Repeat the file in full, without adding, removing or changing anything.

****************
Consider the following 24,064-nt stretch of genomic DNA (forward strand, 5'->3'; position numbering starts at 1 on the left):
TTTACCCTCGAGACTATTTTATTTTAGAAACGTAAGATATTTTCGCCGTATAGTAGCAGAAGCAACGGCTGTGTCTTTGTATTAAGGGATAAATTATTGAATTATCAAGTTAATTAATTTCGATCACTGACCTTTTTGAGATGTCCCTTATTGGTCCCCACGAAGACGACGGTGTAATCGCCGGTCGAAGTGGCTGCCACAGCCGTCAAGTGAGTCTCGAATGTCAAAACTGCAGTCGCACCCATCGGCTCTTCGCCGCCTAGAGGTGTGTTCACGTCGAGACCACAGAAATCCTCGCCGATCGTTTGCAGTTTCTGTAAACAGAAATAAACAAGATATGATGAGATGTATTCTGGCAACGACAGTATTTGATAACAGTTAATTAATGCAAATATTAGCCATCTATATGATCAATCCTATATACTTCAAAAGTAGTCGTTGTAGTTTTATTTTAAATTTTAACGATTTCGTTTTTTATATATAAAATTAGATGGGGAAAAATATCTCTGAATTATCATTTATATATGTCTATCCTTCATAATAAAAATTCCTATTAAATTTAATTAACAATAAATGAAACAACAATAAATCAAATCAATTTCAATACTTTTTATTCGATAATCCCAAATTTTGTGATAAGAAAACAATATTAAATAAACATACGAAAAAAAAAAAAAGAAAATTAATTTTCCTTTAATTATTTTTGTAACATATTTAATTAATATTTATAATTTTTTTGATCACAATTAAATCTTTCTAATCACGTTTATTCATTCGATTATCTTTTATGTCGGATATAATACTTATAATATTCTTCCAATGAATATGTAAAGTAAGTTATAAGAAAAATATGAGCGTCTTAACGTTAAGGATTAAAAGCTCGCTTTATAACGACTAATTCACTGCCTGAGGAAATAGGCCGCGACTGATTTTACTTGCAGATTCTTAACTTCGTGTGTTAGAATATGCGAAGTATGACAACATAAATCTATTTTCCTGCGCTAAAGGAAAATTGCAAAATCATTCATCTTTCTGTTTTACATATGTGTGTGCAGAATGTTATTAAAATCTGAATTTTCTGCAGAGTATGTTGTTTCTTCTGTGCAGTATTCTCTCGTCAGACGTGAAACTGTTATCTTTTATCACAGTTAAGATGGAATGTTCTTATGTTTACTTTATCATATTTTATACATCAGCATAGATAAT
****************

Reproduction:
Consider the following 24,064-nt stretch of genomic DNA (forward strand, 5'->3'; position numbering starts at 1 on the left):
TTTACCCTCGAGACTATTTTATTTTAGAAACGTAAGATATTTTCGCCGTATAGTAGCAGAAGCAACGGCTGTGTCTTTGTATTAAGGGATAAATTATTGAATTATCAAGTTAATTAATTTCGATCACTGACCTTTTTGAGATGTCCCTTATTGGTCCCCACGAAGACGACGGTGTAATCGCCGGTCGAAGTGGCTGCCACAGCCGTCAAGTGAGTCTCGAATGTCAAAACTGCAGTCGCACCCATCGGCTCTTCGCCGCCTAGAGGTGTGTTCACGTCGAGACCACAGAAATCCTCGCCGATCGTTTGCAGTTTCTGTAAACAGAAATAAACAAGATATGATGAGATGTATTCTGGCAACGACAGTATTTGATAACAGTTAATTAATGCAAATATTAGCCATCTATATGATCAATCCTATATACTTCAAAAGTAGTCGTTGTAGTTTTATTTTAAATTTTAACGATTTCGTTTTTTATATATAAAATTAGATGGGGAAAAATATCTCTGAATTATCATTTATATATGTCTATCCTTCATAATAAAAATTCCTATTAAATTTAATTAACAATAAATGAAACAACAATAAATCAAATCAATTTCAATACTTTTTATTCGATAATCCCAAATTTTGTGATAAGAAAACAATATTAAATAAACATACGAAAAAAAAAAAAAGAAAATTAATTTTCCTTTAATTATTTTTGTAACATATTTAATTAATATTTATAATTTTTTTGATCACAATTAAATCTTTCTAATCACGTTTATTCATTCGATTATCTTTTATGTCGGATATAATACTTATAATATTCTTCCAATGAATATGTAAAGTAAGTTATAAGAAAAATATGAGCGTCTTAACGTTAAGGATTAAAAGCTCGCTTTATAACGACTAATTCACTGCCTGAGGAAATAGGCCGCGACTGATTTTACTTGCAGATTCTTAACTTCGTGTGTTAGAATATGCGAAGTATGACAACATAAATCTATTTTCCTGCGCTAAAGGAAAATTGCAAAATCATTCATCTTTCTGTTTTACATATGTGTGTGCAGAATGTTATTAAAATCTGAATTTTCTGCAGAGTATGTTGTTTCTTCTGTGCAGTATTCTCTCGTCAGACGTGAAACTGTTATCTTTTATCACAGTTAAGATGGAATGTTCTTATGTTTACTTTATCATATTTTATACATCAGCATAGATAAT